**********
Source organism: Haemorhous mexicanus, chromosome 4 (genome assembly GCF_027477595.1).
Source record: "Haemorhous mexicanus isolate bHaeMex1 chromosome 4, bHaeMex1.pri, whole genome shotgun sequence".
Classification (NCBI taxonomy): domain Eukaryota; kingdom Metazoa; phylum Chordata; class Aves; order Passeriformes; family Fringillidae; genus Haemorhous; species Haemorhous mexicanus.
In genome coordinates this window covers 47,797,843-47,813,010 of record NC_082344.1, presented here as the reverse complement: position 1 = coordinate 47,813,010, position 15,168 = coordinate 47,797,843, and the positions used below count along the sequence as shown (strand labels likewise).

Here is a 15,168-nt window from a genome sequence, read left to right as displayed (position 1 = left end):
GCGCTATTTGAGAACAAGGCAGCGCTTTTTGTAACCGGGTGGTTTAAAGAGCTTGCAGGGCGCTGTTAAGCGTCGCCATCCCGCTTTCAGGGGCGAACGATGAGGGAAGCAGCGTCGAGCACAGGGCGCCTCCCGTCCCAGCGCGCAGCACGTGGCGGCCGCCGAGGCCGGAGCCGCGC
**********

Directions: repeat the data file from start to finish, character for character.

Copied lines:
Source organism: Haemorhous mexicanus, chromosome 4 (genome assembly GCF_027477595.1).
Source record: "Haemorhous mexicanus isolate bHaeMex1 chromosome 4, bHaeMex1.pri, whole genome shotgun sequence".
Classification (NCBI taxonomy): domain Eukaryota; kingdom Metazoa; phylum Chordata; class Aves; order Passeriformes; family Fringillidae; genus Haemorhous; species Haemorhous mexicanus.
In genome coordinates this window covers 47,797,843-47,813,010 of record NC_082344.1, presented here as the reverse complement: position 1 = coordinate 47,813,010, position 15,168 = coordinate 47,797,843, and the positions used below count along the sequence as shown (strand labels likewise).

Here is a 15,168-nt window from a genome sequence, read left to right as displayed (position 1 = left end):
GCGCTATTTGAGAACAAGGCAGCGCTTTTTGTAACCGGGTGGTTTAAAGAGCTTGCAGGGCGCTGTTAAGCGTCGCCATCCCGCTTTCAGGGGCGAACGATGAGGGAAGCAGCGTCGAGCACAGGGCGCCTCCCGTCCCAGCGCGCAGCACGTGGCGGCCGCCGAGGCCGGAGCCGCGC